Restaurants and Nightlife
Walkable downtown Steamboat offers more than 100 restaurants and bistros offering everything from BBQ to Southwestern fare. Whether staying on the mountain or outside of town, paying a visit to Carl’s Tavern is a must. Named after the legendary ski jumper who turned Steamboat into a bona fide ski town, Carl’s Tavern is an ode to Carl Howelsen, who “inspired Steamboat to embrace winter, and women to embrace him.” Stop at Carl’s for a tall beer and educate yourself about “the man who could fly.”
Steamboat is proud of its ranching heritage and therefore steaks are always on the menu. Many restaurants offer locally-sourced grass-fed beef and pork at reasonable prices including 8th Street Steakhouse, Steamboat Smokehouse, Truffle Pig, and Saddles Bar & Grill.
The Tap House is an excellent spot to catch a national sports game while a giant arcade room keeps the kids entertained. Step things up a notch and dine at Bistro C.V. All ingredients are locally sourced and the menu changes daily.
If you find yourself on the mountain, rubs elbows with locals at the T-Bar. What used to be a ski patrol shack has been converted into a small bar with plenty of craft beer and homemade dishes that give even upscale restaurants a run for their money. Savor the coconut curry soup before trying your hand at obscure bar games.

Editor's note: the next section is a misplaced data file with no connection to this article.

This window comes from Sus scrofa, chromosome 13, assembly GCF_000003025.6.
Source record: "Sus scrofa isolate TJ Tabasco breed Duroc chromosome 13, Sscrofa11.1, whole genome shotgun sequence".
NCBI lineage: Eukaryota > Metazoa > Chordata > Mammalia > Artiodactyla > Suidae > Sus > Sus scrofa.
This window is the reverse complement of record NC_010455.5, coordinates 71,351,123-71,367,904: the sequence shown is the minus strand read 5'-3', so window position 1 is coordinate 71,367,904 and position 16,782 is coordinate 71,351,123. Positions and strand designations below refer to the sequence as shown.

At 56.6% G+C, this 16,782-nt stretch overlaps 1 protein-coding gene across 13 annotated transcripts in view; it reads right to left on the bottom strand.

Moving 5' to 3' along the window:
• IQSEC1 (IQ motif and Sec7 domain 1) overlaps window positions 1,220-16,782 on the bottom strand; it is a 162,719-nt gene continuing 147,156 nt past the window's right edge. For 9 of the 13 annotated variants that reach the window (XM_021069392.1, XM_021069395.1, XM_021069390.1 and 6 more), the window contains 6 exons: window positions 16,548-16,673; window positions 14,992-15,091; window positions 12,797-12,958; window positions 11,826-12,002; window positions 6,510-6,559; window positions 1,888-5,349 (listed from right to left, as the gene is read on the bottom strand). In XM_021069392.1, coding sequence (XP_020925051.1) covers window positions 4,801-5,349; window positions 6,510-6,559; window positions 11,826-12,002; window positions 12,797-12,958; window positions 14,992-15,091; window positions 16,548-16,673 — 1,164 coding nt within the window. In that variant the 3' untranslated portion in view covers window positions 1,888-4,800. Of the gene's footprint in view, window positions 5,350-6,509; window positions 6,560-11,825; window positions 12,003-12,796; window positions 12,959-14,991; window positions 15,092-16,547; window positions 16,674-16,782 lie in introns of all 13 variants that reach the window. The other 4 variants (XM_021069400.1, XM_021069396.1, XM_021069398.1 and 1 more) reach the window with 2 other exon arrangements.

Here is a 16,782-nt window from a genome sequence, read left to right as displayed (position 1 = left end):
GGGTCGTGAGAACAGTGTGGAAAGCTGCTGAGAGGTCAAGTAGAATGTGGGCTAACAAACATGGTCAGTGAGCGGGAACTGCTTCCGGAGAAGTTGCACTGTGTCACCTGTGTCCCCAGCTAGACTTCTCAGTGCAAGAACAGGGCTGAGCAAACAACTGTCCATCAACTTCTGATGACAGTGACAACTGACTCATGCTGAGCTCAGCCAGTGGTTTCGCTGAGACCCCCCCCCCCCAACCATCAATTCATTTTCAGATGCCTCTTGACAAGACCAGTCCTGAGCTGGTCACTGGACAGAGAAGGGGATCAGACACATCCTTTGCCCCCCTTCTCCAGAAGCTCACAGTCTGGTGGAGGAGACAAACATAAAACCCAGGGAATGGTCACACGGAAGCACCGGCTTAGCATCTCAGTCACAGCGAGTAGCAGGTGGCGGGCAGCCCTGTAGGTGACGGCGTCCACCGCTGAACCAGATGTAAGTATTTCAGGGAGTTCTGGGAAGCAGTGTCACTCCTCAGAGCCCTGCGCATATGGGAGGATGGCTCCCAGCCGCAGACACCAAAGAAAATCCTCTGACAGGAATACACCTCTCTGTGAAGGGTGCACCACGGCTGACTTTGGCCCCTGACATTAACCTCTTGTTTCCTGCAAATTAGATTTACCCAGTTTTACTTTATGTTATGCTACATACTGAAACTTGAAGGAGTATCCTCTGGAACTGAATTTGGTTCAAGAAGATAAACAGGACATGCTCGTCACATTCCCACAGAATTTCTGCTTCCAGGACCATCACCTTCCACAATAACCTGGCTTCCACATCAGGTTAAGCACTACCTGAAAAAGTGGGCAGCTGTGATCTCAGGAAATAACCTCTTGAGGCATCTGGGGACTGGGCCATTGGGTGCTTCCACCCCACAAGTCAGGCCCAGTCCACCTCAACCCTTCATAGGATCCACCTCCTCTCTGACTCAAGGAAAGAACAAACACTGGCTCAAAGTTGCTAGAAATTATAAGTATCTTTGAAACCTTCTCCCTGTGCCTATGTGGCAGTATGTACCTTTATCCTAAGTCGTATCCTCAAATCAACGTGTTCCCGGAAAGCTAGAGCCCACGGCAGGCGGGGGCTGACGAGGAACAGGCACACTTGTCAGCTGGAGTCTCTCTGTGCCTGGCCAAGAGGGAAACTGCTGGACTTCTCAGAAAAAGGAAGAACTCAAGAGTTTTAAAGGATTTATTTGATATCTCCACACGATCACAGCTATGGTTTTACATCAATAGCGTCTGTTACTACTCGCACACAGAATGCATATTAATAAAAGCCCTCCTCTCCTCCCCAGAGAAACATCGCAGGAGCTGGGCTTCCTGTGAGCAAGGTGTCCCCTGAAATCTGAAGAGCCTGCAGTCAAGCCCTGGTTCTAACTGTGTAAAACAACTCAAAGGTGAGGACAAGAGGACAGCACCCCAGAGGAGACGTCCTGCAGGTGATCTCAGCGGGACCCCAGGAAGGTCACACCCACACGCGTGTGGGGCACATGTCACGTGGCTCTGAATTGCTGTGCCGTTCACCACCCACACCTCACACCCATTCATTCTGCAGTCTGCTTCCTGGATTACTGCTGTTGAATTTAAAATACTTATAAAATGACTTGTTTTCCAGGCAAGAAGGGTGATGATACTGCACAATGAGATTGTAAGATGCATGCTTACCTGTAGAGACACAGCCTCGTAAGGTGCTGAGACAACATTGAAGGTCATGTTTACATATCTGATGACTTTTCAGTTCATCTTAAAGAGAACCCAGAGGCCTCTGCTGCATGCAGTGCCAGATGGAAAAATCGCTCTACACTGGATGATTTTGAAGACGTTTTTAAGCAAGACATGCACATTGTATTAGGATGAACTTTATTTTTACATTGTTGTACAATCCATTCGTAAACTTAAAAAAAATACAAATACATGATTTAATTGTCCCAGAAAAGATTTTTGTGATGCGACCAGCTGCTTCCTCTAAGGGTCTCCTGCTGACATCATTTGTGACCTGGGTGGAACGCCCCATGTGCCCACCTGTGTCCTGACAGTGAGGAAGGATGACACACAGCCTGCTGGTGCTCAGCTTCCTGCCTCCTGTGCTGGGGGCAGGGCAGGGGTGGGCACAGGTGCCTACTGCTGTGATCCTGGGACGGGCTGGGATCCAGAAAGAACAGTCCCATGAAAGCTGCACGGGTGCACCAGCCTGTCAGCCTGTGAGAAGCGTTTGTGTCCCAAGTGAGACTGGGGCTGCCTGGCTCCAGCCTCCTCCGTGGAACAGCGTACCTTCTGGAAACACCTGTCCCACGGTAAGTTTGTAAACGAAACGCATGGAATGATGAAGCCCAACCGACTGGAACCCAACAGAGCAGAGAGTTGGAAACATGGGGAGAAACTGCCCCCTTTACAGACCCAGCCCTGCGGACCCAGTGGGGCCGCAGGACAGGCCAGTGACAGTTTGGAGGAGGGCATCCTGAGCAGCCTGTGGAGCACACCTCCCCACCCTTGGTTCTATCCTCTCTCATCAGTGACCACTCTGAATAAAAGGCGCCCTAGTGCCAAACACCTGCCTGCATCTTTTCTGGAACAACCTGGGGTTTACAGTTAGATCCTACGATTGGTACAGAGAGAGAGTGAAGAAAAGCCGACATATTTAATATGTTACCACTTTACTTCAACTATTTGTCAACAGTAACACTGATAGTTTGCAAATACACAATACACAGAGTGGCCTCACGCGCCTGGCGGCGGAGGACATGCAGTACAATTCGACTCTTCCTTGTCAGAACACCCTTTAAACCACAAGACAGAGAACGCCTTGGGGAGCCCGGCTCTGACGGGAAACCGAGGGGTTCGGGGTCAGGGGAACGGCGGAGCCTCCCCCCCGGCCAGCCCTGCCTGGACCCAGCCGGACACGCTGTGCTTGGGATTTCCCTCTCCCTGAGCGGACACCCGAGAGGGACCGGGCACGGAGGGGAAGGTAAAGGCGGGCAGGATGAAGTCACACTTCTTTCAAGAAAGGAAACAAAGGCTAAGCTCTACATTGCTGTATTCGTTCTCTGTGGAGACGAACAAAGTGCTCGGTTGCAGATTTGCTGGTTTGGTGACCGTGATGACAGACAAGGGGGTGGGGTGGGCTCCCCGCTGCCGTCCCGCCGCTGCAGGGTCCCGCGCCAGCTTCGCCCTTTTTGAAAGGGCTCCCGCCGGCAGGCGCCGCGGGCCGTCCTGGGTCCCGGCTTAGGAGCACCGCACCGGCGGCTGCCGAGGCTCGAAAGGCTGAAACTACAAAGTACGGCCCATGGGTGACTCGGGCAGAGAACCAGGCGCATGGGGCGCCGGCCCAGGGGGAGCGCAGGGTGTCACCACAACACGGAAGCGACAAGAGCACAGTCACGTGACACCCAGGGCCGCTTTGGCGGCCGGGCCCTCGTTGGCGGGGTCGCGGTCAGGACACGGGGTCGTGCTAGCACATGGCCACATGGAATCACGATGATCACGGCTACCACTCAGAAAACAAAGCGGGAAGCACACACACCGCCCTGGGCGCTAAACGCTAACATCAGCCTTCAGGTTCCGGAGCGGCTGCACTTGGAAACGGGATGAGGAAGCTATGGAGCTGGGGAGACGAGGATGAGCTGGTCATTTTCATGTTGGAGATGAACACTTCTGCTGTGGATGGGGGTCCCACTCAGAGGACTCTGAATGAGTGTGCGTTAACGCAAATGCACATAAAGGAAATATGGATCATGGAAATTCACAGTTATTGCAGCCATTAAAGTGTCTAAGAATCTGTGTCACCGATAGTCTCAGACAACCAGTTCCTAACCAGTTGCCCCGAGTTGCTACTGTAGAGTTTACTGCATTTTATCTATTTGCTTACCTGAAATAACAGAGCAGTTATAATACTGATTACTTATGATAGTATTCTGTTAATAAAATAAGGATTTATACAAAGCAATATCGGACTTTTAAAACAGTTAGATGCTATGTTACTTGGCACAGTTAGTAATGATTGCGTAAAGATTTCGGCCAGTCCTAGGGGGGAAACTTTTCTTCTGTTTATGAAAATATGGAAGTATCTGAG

Steamboat Springs Co. Lodging
Use the “Explore Steamboat’s Best Ski Lodging Deals” box above and right to find Steamboat Spring’s best Lodging choices and deals.
See Steamboat heritage come to life at the Winter Carnival in early February. On the main drag, cowboys drag daring skiers behind galloping horses as the skiers launch off jumps in what is known as skijoring. Crowd favorites include the ‘Donkey Jump,’ a nighttime terrain park show, and a crazy man who cruises down the mountain with roman candles shooting out of his backpack before a fireworks show.
Steamboat is know as a breeding ground for Olympians (88 Olympians to date), and Howelsen Hill was and still is a training ground for many. When in town, check the Steamboat Springs Winter Sports Club schedule to see athletes compete in different events such as World Cup races, the Soda Pop Slalom and ski jumping.
Off Mountain Activities
Snowmobile and snowshoe tours are available, but when in Steamboat, try something a bit out of the ordinary like horseback riding or a hot air balloon tour.
Relieve yourself from the chilly Rocky Mountain air and take a dip in the Strawberry Hot Springs. Roughly a 20-minute drive from downtown, the resort has several pools filled with 104-degree natural mineral water. Guests can sit in the springs for a few hours or take advantage of massages and lodging.
Another not-so-typical adventure awaits at the Bridgestone Winter Driving School. The idea of taking a winter driving class might not sound fun, but once you’re behind the wheel, peeling around a windy, ice-covered course, your adrenaline will spike. Many families from Denver travel to learn better driving tactics in winter conditions and a thrill free of stoplights and radar guns.
By Amanda Markert